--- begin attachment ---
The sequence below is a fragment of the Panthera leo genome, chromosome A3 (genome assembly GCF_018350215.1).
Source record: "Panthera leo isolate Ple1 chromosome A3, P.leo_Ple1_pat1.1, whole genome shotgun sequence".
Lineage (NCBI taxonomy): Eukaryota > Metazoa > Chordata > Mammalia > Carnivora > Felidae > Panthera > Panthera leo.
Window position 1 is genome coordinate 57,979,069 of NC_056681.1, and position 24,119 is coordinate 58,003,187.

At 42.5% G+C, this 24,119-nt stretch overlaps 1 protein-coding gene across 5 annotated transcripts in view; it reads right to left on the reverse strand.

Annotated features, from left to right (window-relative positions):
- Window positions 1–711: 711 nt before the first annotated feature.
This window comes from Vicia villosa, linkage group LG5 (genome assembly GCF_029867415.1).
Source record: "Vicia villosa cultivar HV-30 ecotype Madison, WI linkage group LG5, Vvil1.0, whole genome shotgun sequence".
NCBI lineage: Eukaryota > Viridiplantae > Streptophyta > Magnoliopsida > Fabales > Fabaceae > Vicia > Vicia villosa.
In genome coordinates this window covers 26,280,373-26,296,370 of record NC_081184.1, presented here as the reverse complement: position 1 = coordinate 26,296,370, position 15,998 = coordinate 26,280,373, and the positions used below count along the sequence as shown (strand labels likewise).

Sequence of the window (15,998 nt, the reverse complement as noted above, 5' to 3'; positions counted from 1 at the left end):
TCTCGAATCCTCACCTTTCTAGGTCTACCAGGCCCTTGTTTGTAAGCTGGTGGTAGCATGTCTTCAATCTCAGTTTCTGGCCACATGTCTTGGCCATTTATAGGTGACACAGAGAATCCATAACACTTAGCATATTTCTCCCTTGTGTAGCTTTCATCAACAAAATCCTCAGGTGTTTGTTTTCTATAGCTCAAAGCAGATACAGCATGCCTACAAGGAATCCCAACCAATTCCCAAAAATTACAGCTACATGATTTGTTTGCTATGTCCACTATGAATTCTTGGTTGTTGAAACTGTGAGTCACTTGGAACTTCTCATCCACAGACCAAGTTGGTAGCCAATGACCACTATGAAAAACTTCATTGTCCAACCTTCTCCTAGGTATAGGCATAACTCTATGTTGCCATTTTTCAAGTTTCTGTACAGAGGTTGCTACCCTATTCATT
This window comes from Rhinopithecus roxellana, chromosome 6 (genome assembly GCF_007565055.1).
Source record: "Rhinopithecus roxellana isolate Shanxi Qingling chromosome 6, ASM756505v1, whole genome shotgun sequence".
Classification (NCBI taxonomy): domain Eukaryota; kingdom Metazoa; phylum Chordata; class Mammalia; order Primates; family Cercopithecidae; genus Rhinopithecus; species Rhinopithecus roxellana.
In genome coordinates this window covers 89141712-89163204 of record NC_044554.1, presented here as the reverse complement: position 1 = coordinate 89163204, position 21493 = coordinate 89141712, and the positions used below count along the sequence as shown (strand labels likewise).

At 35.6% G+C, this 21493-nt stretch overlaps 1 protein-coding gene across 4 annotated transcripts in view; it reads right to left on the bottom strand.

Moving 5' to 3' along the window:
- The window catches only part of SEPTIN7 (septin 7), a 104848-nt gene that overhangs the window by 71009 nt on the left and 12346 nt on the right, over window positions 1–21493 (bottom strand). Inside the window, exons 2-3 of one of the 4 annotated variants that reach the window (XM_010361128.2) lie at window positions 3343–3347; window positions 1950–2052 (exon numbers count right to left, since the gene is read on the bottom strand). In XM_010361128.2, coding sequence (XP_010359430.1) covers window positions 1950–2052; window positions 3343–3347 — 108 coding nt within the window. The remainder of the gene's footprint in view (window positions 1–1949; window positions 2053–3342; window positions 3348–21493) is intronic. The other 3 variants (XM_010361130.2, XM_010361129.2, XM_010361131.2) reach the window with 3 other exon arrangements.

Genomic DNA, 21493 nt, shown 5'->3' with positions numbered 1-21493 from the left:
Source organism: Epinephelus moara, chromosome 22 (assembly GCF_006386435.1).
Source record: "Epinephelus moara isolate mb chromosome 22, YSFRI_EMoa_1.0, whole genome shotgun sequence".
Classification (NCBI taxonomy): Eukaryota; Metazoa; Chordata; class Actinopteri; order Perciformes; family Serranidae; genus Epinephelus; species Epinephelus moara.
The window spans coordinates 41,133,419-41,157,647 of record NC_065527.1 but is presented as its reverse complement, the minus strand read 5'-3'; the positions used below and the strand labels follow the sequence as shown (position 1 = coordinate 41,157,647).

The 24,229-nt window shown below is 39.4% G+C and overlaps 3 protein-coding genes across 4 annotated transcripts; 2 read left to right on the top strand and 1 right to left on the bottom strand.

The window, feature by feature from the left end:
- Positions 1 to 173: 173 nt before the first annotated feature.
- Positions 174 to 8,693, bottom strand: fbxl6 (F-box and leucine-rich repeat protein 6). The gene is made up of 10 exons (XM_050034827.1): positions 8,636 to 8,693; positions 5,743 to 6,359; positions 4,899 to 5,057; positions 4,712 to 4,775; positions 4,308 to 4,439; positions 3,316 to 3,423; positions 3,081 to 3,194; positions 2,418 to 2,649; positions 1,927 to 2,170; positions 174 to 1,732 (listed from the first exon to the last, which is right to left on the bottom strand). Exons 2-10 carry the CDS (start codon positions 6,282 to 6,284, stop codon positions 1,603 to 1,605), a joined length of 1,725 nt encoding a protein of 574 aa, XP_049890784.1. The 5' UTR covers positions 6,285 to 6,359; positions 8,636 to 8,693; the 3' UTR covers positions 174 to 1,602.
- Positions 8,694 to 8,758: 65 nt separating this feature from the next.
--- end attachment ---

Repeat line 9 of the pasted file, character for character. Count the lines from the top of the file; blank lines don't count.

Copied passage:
Source record: "Vicia villosa cultivar HV-30 ecotype Madison, WI linkage group LG5, Vvil1.0, whole genome shotgun sequence".